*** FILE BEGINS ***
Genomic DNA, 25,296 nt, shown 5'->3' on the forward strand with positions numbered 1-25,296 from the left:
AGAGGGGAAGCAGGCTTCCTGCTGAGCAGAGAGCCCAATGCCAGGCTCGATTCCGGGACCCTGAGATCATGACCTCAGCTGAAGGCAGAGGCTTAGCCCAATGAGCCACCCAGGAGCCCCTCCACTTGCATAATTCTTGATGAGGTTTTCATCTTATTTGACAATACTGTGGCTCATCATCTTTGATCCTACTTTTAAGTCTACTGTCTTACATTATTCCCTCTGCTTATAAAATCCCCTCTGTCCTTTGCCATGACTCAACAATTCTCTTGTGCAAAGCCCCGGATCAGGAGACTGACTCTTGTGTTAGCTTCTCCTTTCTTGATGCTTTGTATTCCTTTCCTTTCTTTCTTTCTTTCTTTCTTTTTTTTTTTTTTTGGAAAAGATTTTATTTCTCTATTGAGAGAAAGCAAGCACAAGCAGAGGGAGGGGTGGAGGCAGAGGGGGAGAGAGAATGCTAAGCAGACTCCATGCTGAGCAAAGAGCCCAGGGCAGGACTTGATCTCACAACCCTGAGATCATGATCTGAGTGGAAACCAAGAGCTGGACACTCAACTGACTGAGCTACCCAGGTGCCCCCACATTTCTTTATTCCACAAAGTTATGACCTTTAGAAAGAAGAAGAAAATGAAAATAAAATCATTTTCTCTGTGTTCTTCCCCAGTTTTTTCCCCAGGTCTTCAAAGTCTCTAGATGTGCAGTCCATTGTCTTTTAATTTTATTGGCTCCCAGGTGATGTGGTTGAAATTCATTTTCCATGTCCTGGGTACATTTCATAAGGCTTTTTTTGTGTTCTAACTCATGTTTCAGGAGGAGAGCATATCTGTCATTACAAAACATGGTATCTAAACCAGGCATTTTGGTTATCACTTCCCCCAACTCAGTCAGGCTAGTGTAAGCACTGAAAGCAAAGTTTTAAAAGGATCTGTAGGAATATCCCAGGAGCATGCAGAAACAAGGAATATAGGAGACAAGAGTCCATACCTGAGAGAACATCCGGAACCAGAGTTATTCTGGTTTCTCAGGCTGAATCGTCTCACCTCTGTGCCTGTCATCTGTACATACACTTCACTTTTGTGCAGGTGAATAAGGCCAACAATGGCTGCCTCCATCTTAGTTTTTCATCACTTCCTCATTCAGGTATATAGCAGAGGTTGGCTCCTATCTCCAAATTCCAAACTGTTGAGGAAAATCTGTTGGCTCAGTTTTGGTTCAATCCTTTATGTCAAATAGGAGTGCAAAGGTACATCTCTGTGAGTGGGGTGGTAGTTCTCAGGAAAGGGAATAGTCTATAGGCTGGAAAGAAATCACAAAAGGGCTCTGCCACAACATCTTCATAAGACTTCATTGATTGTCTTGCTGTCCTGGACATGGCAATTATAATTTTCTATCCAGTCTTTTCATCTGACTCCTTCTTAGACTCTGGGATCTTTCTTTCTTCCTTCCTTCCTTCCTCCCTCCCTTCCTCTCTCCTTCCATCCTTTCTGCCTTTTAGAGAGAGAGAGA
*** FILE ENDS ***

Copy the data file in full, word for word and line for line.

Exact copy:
Genomic DNA, 25,296 nt, shown 5'->3' on the forward strand with positions numbered 1-25,296 from the left:
AGAGGGGAAGCAGGCTTCCTGCTGAGCAGAGAGCCCAATGCCAGGCTCGATTCCGGGACCCTGAGATCATGACCTCAGCTGAAGGCAGAGGCTTAGCCCAATGAGCCACCCAGGAGCCCCTCCACTTGCATAATTCTTGATGAGGTTTTCATCTTATTTGACAATACTGTGGCTCATCATCTTTGATCCTACTTTTAAGTCTACTGTCTTACATTATTCCCTCTGCTTATAAAATCCCCTCTGTCCTTTGCCATGACTCAACAATTCTCTTGTGCAAAGCCCCGGATCAGGAGACTGACTCTTGTGTTAGCTTCTCCTTTCTTGATGCTTTGTATTCCTTTCCTTTCTTTCTTTCTTTCTTTCTTTTTTTTTTTTTTTGGAAAAGATTTTATTTCTCTATTGAGAGAAAGCAAGCACAAGCAGAGGGAGGGGTGGAGGCAGAGGGGGAGAGAGAATGCTAAGCAGACTCCATGCTGAGCAAAGAGCCCAGGGCAGGACTTGATCTCACAACCCTGAGATCATGATCTGAGTGGAAACCAAGAGCTGGACACTCAACTGACTGAGCTACCCAGGTGCCCCCACATTTCTTTATTCCACAAAGTTATGACCTTTAGAAAGAAGAAGAAAATGAAAATAAAATCATTTTCTCTGTGTTCTTCCCCAGTTTTTTCCCCAGGTCTTCAAAGTCTCTAGATGTGCAGTCCATTGTCTTTTAATTTTATTGGCTCCCAGGTGATGTGGTTGAAATTCATTTTCCATGTCCTGGGTACATTTCATAAGGCTTTTTTTGTGTTCTAACTCATGTTTCAGGAGGAGAGCATATCTGTCATTACAAAACATGGTATCTAAACCAGGCATTTTGGTTATCACTTCCCCCAACTCAGTCAGGCTAGTGTAAGCACTGAAAGCAAAGTTTTAAAAGGATCTGTAGGAATATCCCAGGAGCATGCAGAAACAAGGAATATAGGAGACAAGAGTCCATACCTGAGAGAACATCCGGAACCAGAGTTATTCTGGTTTCTCAGGCTGAATCGTCTCACCTCTGTGCCTGTCATCTGTACATACACTTCACTTTTGTGCAGGTGAATAAGGCCAACAATGGCTGCCTCCATCTTAGTTTTTCATCACTTCCTCATTCAGGTATATAGCAGAGGTTGGCTCCTATCTCCAAATTCCAAACTGTTGAGGAAAATCTGTTGGCTCAGTTTTGGTTCAATCCTTTATGTCAAATAGGAGTGCAAAGGTACATCTCTGTGAGTGGGGTGGTAGTTCTCAGGAAAGGGAATAGTCTATAGGCTGGAAAGAAATCACAAAAGGGCTCTGCCACAACATCTTCATAAGACTTCATTGATTGTCTTGCTGTCCTGGACATGGCAATTATAATTTTCTATCCAGTCTTTTCATCTGACTCCTTCTTAGACTCTGGGATCTTTCTTTCTTCCTTCCTTCCTTCCTCCCTCCCTTCCTCTCTCCTTCCATCCTTTCTGCCTTTTAGAGAGAGAGAGA